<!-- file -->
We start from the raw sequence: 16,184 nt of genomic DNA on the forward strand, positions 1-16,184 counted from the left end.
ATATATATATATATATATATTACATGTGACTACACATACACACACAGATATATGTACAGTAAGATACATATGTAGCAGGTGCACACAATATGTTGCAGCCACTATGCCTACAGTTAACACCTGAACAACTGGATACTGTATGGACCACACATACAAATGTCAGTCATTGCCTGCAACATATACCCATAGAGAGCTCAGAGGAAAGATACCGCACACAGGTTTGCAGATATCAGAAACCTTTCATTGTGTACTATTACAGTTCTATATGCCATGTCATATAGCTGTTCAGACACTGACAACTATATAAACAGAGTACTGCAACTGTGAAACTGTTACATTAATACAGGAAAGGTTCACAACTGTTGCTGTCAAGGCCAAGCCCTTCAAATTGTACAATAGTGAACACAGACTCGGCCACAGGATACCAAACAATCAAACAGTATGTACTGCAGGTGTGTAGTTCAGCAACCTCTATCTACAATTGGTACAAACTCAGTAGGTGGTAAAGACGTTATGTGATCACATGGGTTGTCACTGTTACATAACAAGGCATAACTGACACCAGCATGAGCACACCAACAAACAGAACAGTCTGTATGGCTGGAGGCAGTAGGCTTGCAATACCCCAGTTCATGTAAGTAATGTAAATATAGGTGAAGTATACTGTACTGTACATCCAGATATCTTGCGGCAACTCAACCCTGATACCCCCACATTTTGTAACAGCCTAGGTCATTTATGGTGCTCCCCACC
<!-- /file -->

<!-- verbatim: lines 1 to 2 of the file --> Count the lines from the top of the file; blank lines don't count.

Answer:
We start from the raw sequence: 16,184 nt of genomic DNA on the forward strand, positions 1-16,184 counted from the left end.
ATATATATATATATATATATTACATGTGACTACACATACACACACAGATATATGTACAGTAAGATACATATGTAGCAGGTGCACACAATATGTTGCAGCCACTATGCCTACAGTTAACACCTGAACAACTGGATACTGTATGGACCACACATACAAATGTCAGTCATTGCCTGCAACATATACCCATAGAGAGCTCAGAGGAAAGATACCGCACACAGGTTTGCAGATATCAGAAACCTTTCATTGTGTACTATTACAGTTCTATATGCCATGTCATATAGCTGTTCAGACACTGACAACTATATAAACAGAGTACTGCAACTGTGAAACTGTTACATTAATACAGGAAAGGTTCACAACTGTTGCTGTCAAGGCCAAGCCCTTCAAATTGTACAATAGTGAACACAGACTCGGCCACAGGATACCAAACAATCAAACAGTATGTACTGCAGGTGTGTAGTTCAGCAACCTCTATCTACAATTGGTACAAACTCAGTAGGTGGTAAAGACGTTATGTGATCACATGGGTTGTCACTGTTACATAACAAGGCATAACTGACACCAGCATGAGCACACCAACAAACAGAACAGTCTGTATGGCTGGAGGCAGTAGGCTTGCAATACCCCAGTTCATGTAAGTAATGTAAATATAGGTGAAGTATACTGTACTGTACATCCAGATATCTTGCGGCAACTCAACCCTGATACCCCCACATTTTGTAACAGCCTAGGTCATTTATGGTGCTCCCCACC